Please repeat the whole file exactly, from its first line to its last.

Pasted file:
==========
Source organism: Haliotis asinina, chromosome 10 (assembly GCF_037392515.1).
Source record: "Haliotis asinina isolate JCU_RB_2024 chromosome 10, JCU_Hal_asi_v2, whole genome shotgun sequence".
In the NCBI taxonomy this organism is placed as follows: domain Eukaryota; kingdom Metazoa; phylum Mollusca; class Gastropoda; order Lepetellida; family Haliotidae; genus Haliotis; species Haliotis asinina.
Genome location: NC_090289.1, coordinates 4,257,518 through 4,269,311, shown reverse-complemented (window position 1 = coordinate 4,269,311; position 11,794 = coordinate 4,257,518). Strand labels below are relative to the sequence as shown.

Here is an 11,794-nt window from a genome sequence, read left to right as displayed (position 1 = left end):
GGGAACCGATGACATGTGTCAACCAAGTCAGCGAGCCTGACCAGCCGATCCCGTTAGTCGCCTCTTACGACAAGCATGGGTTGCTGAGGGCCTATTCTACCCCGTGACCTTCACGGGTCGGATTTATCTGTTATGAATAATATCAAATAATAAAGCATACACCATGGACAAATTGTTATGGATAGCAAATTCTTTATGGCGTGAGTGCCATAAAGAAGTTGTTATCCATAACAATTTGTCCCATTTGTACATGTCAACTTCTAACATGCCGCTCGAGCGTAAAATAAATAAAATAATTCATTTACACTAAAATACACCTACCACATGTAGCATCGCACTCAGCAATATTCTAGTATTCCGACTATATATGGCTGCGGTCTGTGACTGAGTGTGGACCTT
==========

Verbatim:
Source organism: Haliotis asinina, chromosome 10 (assembly GCF_037392515.1).
Source record: "Haliotis asinina isolate JCU_RB_2024 chromosome 10, JCU_Hal_asi_v2, whole genome shotgun sequence".
In the NCBI taxonomy this organism is placed as follows: domain Eukaryota; kingdom Metazoa; phylum Mollusca; class Gastropoda; order Lepetellida; family Haliotidae; genus Haliotis; species Haliotis asinina.
Genome location: NC_090289.1, coordinates 4,257,518 through 4,269,311, shown reverse-complemented (window position 1 = coordinate 4,269,311; position 11,794 = coordinate 4,257,518). Strand labels below are relative to the sequence as shown.

Here is an 11,794-nt window from a genome sequence, read left to right as displayed (position 1 = left end):
GGGAACCGATGACATGTGTCAACCAAGTCAGCGAGCCTGACCAGCCGATCCCGTTAGTCGCCTCTTACGACAAGCATGGGTTGCTGAGGGCCTATTCTACCCCGTGACCTTCACGGGTCGGATTTATCTGTTATGAATAATATCAAATAATAAAGCATACACCATGGACAAATTGTTATGGATAGCAAATTCTTTATGGCGTGAGTGCCATAAAGAAGTTGTTATCCATAACAATTTGTCCCATTTGTACATGTCAACTTCTAACATGCCGCTCGAGCGTAAAATAAATAAAATAATTCATTTACACTAAAATACACCTACCACATGTAGCATCGCACTCAGCAATATTCTAGTATTCCGACTATATATGGCTGCGGTCTGTGACTGAGTGTGGACCTT